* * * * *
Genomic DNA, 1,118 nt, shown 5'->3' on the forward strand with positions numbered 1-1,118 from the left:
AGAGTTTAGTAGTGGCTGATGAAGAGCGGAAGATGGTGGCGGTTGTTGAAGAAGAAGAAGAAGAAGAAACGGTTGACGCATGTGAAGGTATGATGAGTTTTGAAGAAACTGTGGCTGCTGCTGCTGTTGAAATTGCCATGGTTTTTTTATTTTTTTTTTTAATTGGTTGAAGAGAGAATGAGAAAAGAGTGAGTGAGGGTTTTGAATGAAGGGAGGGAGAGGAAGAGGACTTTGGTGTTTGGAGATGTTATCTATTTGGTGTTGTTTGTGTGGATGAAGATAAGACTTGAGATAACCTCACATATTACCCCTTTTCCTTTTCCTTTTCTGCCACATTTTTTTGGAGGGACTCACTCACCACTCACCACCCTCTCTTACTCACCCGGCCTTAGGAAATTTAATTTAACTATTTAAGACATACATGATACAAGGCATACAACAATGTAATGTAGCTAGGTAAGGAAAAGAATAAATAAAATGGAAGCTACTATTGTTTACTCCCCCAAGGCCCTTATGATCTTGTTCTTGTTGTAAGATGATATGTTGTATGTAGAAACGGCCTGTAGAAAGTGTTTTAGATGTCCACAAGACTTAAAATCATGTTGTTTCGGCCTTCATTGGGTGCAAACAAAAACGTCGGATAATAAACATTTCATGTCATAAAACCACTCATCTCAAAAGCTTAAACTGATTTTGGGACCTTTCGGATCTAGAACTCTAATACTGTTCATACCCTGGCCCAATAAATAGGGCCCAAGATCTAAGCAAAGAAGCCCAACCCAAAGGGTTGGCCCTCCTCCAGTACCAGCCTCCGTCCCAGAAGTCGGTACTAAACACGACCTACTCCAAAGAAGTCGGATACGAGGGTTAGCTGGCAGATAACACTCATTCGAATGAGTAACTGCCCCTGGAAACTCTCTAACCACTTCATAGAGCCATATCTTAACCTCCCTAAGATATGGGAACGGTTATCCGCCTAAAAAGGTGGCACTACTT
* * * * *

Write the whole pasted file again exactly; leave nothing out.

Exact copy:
Genomic DNA, 1,118 nt, shown 5'->3' on the forward strand with positions numbered 1-1,118 from the left:
AGAGTTTAGTAGTGGCTGATGAAGAGCGGAAGATGGTGGCGGTTGTTGAAGAAGAAGAAGAAGAAGAAACGGTTGACGCATGTGAAGGTATGATGAGTTTTGAAGAAACTGTGGCTGCTGCTGCTGTTGAAATTGCCATGGTTTTTTTATTTTTTTTTTTAATTGGTTGAAGAGAGAATGAGAAAAGAGTGAGTGAGGGTTTTGAATGAAGGGAGGGAGAGGAAGAGGACTTTGGTGTTTGGAGATGTTATCTATTTGGTGTTGTTTGTGTGGATGAAGATAAGACTTGAGATAACCTCACATATTACCCCTTTTCCTTTTCCTTTTCTGCCACATTTTTTTGGAGGGACTCACTCACCACTCACCACCCTCTCTTACTCACCCGGCCTTAGGAAATTTAATTTAACTATTTAAGACATACATGATACAAGGCATACAACAATGTAATGTAGCTAGGTAAGGAAAAGAATAAATAAAATGGAAGCTACTATTGTTTACTCCCCCAAGGCCCTTATGATCTTGTTCTTGTTGTAAGATGATATGTTGTATGTAGAAACGGCCTGTAGAAAGTGTTTTAGATGTCCACAAGACTTAAAATCATGTTGTTTCGGCCTTCATTGGGTGCAAACAAAAACGTCGGATAATAAACATTTCATGTCATAAAACCACTCATCTCAAAAGCTTAAACTGATTTTGGGACCTTTCGGATCTAGAACTCTAATACTGTTCATACCCTGGCCCAATAAATAGGGCCCAAGATCTAAGCAAAGAAGCCCAACCCAAAGGGTTGGCCCTCCTCCAGTACCAGCCTCCGTCCCAGAAGTCGGTACTAAACACGACCTACTCCAAAGAAGTCGGATACGAGGGTTAGCTGGCAGATAACACTCATTCGAATGAGTAACTGCCCCTGGAAACTCTCTAACCACTTCATAGAGCCATATCTTAACCTCCCTAAGATATGGGAACGGTTATCCGCCTAAAAAGGTGGCACTACTT